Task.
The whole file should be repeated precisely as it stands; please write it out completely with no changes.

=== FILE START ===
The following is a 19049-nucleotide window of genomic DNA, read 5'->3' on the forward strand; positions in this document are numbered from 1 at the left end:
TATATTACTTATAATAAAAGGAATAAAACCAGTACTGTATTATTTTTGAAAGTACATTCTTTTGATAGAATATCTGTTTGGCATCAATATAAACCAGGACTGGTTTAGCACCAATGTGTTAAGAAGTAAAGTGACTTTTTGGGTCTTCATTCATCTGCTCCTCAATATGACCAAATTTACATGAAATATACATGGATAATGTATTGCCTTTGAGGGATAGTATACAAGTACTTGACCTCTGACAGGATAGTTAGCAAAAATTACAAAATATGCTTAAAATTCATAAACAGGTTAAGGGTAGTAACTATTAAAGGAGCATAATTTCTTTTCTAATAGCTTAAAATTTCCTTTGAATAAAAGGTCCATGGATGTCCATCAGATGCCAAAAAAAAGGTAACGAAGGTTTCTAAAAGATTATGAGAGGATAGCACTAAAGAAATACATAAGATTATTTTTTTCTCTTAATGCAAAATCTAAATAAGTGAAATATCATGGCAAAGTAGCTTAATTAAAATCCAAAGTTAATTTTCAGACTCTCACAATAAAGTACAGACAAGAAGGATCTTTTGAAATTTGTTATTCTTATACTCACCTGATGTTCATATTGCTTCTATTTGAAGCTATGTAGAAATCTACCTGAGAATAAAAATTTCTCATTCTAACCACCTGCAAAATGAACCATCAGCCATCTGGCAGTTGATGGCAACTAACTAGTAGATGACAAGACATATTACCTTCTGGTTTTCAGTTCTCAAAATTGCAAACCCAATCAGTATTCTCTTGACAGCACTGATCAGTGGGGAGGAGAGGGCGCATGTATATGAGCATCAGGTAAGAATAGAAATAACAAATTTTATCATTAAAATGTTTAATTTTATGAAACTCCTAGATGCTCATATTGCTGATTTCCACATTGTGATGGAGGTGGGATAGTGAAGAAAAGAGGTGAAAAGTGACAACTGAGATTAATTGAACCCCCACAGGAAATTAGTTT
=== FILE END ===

The following is a 19049-nucleotide window of genomic DNA, read 5'->3' on the forward strand; positions in this document are numbered from 1 at the left end:
TATATTACTTATAATAAAAGGAATAAAACCAGTACTGTATTATTTTTGAAAGTACATTCTTTTGATAGAATATCTGTTTGGCATCAATATAAACCAGGACTGGTTTAGCACCAATGTGTTAAGAAGTAAAGTGACTTTTTGGGTCTTCATTCATCTGCTCCTCAATATGACCAAATTTACATGAAATATACATGGATAATGTATTGCCTTTGAGGGATAGTATACAAGTACTTGACCTCTGACAGGATAGTTAGCAAAAATTACAAAATATGCTTAAAATTCATAAACAGGTTAAGGGTAGTAACTATTAAAGGAGCATAATTTCTTTTCTAATAGCTTAAAATTTCCTTTGAATAAAAGGTCCATGGATGTCCATCAGATGCCAAAAAAAAGGTAACGAAGGTTTCTAAAAGATTATGAGAGGATAGCACTAAAGAAATACATAAGATTATTTTTTTCTCTTAATGCAAAATCTAAATAAGTGAAATATCATGGCAAAGTAGCTTAATTAAAATCCAAAGTTAATTTTCAGACTCTCACAATAAAGTACAGACAAGAAGGATCTTTTGAAATTTGTTATTCTTATACTCACCTGATGTTCATATTGCTTCTATTTGAAGCTATGTAGAAATCTACCTGAGAATAAAAATTTCTCATTCTAACCACCTGCAAAATGAACCATCAGCCATCTGGCAGTTGATGGCAACTAACTAGTAGATGACAAGACATATTACCTTCTGGTTTTCAGTTCTCAAAATTGCAAACCCAATCAGTATTCTCTTGACAGCACTGATCAGTGGGGAGGAGAGGGCGCATGTATATGAGCATCAGGTAAGAATAGAAATAACAAATTTTATCATTAAAATGTTTAATTTTATGAAACTCCTAGATGCTCATATTGCTGATTTCCACATTGTGATGGAGGTGGGATAGTGAAGAAAAGAGGTGAAAAGTGACAACTGAGATTAATTGAACCCCCACAGGAAATTAGTTT